S. 158BC: A stay on the conduct of a "special audit" u/s 142(2A) amounts to a "stay of the assessment proceedings" and extends limitation u/s 158BE. One warrant of authorisation can be used for multiple visits and searches and limitation commences only after the panchnama records the conclusion of the search
The Supreme Court had to consider two questions arising from the judgement of the Delhi High Court V.L.S. Finance Ltd vs. CIT 289 ITR 286 (Del):
(i) Whether an interim order staying the direction for special audit could be construed as amounting to stay of assessment proceedings?
(ii) Whether it is permissible under Section 132 of the Act that the same warrant of authorization be executed 16 times and be revalidated again and again instead of issuing fresh authorization for each visit and whether such revalidation can be done without recording any reasons justifying the revalidation as in the present case.
HELD by the Supreme Court:
(i) It is not in doubt that Explanation 1 to Section 158BE(2) of the Act grants benefit of exclusion only for those cases where ‘the assessment proceeding is stayed by an order or injunction’ of the court. On literal construction, therefore, it becomes clear from the reading of this provision that the period that is to be excluded while computing the period of limitation for completion of Block Assessments is the period during which assessment proceedings are stayed by an order of a court and this provision shall not apply if the stay of some other kind, i.e, other than staying the assessment proceedings, is passed. The provision relating to limitation need to be strictly construed.
(ii) As a general rule, therefore, when there is no stay of the assessment proceedings passed by the Court, Explanation 1 to Section 158BE of the Act may not be attracted. However, this general statement of legal principle has to be read subject to an exception in order to interpret it rationally and practically. In those cases where stay of some other nature is granted than the stay of the assessment proceedings but the effect of such stay is to prevent the assessing officer from effectively passing assessment order, even that kind of stay order may be treated as stay of the assessment proceedings because of the reason that such stay order becomes an obstacle for the assessing officer to pass an assessment order thereby preventing the assessing officer to proceed with the assessment proceedings and carry out appropriate assessment. For an example, if the court passes an order injuncting the assessing officer from summoning certain records either from the assessee or even from a third party and without those records it is not possible to proceed with the assessment proceedings and pass the assessment order, even such type of order may amount to staying the assessment proceedings. The special audit is an integral part of the assessment proceedings, i.e., without special audit it is not possible for the assessing officer to carry out the assessment and so, stay of the special audit may qualify as stay of assessment proceedings and, therefore, would be covered by the said explanation.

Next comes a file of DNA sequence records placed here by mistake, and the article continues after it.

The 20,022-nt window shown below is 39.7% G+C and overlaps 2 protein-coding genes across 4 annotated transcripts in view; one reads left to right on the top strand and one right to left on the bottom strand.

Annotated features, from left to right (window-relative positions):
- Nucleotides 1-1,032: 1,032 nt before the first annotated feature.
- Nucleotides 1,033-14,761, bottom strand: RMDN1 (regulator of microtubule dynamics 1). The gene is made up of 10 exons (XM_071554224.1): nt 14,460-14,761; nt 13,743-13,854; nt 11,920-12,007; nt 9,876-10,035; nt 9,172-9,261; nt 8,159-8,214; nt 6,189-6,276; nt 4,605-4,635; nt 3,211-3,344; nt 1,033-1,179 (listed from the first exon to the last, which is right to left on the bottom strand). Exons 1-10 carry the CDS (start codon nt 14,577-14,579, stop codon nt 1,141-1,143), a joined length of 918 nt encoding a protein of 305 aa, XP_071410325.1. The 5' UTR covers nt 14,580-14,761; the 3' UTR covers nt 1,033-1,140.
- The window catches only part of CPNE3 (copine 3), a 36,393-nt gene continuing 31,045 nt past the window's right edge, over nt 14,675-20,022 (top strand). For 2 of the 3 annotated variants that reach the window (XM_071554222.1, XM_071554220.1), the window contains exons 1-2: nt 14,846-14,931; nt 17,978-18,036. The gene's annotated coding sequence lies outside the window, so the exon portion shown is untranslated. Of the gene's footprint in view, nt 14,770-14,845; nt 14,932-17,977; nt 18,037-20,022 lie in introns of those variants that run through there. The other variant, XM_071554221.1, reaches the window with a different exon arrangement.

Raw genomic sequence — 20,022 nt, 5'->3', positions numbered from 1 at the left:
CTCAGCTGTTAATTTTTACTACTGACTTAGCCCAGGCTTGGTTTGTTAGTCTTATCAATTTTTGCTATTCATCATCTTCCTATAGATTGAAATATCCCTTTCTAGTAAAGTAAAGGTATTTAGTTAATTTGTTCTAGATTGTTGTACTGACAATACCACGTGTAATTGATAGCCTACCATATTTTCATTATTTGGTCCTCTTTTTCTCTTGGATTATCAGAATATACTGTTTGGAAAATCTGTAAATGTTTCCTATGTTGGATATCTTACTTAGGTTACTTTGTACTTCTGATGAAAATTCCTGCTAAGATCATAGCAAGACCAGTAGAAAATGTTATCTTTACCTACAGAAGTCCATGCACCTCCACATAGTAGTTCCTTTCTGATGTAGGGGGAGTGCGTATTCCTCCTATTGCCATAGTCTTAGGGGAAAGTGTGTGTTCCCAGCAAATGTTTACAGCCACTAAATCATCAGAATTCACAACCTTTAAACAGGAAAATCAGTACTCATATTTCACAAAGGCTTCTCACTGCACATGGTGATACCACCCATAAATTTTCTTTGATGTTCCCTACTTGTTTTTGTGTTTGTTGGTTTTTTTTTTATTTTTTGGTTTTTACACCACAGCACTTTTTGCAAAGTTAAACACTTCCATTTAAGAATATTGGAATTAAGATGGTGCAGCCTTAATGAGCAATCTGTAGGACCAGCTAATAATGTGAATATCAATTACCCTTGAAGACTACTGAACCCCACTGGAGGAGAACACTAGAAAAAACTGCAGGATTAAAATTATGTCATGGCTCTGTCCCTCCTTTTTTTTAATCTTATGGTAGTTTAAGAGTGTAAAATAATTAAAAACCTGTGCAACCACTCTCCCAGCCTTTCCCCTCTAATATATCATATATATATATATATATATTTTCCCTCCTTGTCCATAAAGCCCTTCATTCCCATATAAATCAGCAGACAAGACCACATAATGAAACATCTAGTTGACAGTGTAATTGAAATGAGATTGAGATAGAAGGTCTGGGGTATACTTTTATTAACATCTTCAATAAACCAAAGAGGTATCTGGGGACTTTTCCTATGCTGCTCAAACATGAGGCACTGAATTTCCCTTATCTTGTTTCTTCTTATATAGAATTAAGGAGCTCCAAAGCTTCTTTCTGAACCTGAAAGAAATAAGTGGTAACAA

(ii) The argument of the appellants that there was only one warrant of authorisation which empowered the Revenue authorities to carry out search and visit of the revenue officials on 22nd June, 1998 on the basis of said Warrant of Authorisation dated 19th June, 1998, would end in exhausting the said warrant of authorization and that for subsequent visits, fresh authorisation was required and no such authorisation was taken and, therefore, subsequent searches are illegal and no benefit thereof should enure to be respondent cannot be accepted.
(iii) The appellants never challenged subsequent visits and searches of their premises by the respondents on the ground that in the absence of a fresh authorisation those searches were illegal, null and void. The revenue authorities visited and searched the premises of the appellants for the first time on 22nd June, 1998. In the panchnama drawn on that date, it was remarked ‘temporarily concluded’, meaning thereby, according to the revenue authorities, search had not been concluded. For this reason, the respondent authorities visited many times on subsequent occasions and every time panchnama was drawn with the same remarks, i.e. ‘temporarily concluded’. It is only on 5th August, 1998 when the premises were searched last, the panchnama drawn on that date recorded the remarks that the search was ‘finally concluded’. Thus, according to the respondents, the search had finally been completed only on 5th August, 1998 and panchnama was duly drawn on the said date as well. The appellants, in the writ petition filed, had no where challenged the validity of searches on the subsequent dates raising a plea that the same was illegal in the absence of any fresh and valid authorisation. On the contrary, the appellants proceeded on the basis that search was conduced from 22nd June, 1998 and finally concluded on 5th August, 1998. On the aforesaid facts and in the absence of any challenge laid by the appellants to the subsequent searches, we cannot countenance the arguments of the appellants that limitation period is not to be counted from the last date of search when the search operation completed, i.e. 5th August, 1998. Therefore, this issue is also decided in favour of the respondents.